Last Updated on August 15, 2019 by Larissa
Belfast is famous for how its sectarian divide is portrayed in the murals plastered on building walls in Protestant and Catholic neighborhoods. The Belfast murals promote various factions in the centuries old struggle for dominance in this Irish city. They also serve as a marker for the wayward visitor who’s not sure which neighborhood he has just stumbled upon. Many of the images are violent, reflecting the armed struggle that has taken place here. Some highlight centuries old grievances in an attempt to make them relevant today.
The murals have come under fire in a now peaceful Belfast that is trying to look forward instead of dwelling on hurts of the past. One mural was even painted over to show children in a message of peace. Take a look at the photos below. Should the murals remain as a historical record or has their time passed, to be replaced by a hopeful message?
In this post
Protestant Belfast Murals
The Red Hand of Ulster shown above relates a local legend. Back in the olden days, the kingdom of Ulster was without a king so a boat race was contested. Whoever touched the shoreline first would be made king. Legend has it that upon seeing he was about to lose, one man cut off his hand and threw it to shore, thereby winning the contest. This myth gives some idea of the tenacity of the people here.
Catholic Belfast Murals
The Catholic murals usually portray more recent events, meaning the last century.
This mural represents Bobby Sands, he was the first of the hunger strikers to die in 1981, creating worldwide publicity for IRA prisoners.
The Catholic murals are international in flavor as they advocate for what they feel are fellow struggles for freedom around the world as seen below:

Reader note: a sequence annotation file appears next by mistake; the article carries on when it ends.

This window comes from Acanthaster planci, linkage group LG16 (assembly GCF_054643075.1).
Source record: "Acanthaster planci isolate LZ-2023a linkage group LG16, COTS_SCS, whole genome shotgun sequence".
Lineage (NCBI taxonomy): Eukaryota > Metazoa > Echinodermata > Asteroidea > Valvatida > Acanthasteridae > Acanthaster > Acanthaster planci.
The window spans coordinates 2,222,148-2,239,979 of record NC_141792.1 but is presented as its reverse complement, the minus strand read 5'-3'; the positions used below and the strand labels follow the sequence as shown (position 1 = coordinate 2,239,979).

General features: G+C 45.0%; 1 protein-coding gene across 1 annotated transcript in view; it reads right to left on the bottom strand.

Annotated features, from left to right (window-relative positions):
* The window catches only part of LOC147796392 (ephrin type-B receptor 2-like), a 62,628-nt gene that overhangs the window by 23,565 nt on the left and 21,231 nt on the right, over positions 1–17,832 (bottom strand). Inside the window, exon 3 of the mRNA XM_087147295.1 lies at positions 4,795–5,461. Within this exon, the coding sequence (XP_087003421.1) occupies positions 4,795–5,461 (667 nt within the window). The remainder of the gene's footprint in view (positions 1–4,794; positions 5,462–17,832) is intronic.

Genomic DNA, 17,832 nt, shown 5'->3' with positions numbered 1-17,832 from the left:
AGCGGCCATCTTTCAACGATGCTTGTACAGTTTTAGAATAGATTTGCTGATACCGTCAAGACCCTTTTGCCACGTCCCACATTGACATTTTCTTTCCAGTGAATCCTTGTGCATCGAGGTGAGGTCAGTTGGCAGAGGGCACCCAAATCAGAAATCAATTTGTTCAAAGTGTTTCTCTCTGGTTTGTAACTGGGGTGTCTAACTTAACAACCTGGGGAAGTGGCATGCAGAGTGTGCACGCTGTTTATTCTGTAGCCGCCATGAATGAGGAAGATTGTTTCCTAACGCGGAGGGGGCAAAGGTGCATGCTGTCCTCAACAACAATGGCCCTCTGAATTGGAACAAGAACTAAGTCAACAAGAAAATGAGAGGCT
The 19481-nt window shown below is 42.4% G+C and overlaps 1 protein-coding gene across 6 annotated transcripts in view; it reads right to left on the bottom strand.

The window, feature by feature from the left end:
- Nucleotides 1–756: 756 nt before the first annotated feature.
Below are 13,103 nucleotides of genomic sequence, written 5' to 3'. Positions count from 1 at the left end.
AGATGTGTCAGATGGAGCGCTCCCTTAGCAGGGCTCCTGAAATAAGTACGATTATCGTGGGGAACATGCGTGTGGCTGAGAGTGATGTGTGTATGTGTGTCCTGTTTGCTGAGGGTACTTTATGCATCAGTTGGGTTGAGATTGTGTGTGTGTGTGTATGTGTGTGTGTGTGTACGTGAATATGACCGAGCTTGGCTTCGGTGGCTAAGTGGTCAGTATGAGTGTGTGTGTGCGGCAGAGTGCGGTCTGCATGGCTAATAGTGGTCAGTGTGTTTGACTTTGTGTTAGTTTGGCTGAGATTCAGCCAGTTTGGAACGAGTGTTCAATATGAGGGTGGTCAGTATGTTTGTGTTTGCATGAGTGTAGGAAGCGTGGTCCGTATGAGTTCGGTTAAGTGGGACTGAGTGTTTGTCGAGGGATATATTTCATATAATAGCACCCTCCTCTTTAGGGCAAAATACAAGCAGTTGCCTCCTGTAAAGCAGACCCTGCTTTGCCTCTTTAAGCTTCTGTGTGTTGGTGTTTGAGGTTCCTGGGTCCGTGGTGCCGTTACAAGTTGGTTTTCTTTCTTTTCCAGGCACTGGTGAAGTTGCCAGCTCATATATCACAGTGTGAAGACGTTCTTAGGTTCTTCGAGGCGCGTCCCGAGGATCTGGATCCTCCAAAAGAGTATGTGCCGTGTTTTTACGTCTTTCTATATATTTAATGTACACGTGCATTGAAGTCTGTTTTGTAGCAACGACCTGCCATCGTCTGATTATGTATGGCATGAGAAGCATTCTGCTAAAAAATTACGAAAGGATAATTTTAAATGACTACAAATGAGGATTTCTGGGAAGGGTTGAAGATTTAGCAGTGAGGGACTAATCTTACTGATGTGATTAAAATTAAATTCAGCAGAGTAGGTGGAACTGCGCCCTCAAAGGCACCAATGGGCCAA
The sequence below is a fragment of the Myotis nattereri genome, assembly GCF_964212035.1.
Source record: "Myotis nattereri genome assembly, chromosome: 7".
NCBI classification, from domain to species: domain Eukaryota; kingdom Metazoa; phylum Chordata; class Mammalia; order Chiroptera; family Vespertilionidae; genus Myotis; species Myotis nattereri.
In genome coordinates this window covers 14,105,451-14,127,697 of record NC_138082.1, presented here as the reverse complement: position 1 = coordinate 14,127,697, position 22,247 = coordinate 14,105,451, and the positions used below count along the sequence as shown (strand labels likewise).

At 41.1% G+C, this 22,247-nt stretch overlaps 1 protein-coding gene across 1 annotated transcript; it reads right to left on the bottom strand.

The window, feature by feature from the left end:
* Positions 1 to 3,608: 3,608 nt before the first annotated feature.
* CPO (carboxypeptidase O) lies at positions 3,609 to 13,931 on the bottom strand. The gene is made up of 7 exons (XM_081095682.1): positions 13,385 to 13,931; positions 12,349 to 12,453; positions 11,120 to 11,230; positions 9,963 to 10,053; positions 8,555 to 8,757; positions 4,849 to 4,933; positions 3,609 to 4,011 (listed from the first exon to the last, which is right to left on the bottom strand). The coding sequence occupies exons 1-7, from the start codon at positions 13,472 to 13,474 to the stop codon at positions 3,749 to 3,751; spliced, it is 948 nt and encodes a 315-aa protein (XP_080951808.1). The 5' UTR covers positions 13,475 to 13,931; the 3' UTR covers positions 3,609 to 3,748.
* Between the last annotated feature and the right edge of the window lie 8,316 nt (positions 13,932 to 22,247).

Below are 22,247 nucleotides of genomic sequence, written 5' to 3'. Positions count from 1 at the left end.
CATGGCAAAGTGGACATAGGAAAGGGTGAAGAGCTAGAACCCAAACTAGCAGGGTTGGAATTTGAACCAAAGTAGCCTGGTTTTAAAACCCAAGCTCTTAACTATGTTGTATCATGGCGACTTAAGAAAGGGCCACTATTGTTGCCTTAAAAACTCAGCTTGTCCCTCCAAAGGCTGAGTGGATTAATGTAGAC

Six months into our journey the most prevalent pop culture t-shirts we’ve seen for sale around the world are Manchester United, the New York Yankees and Che Guevara. Somehow there’s a message in that, we’re just not sure what it is.
The future message?
There is a movement in Belfast to replace the violent images of the murals with more peaceful ones like the children portrayed above. However, as these replace the old ones, new images of violence continue to go up elsewhere in the troubled city.
What are your feelings about taking down the murals?
NOTE: The best way to see the murals is to take a tour with a private driver. Several companies offer this service–they generally have some version of “Black Cab” or “Black Taxi” in their name. (Google them or check TripAdvisor to find one that suits your needs.) The cost is approximately £30 for up to 3 passengers, with an extra charge for additional passengers. Tours last approximately 90 minutes.
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Click on the link to view a post about the dividing walls of Belfast.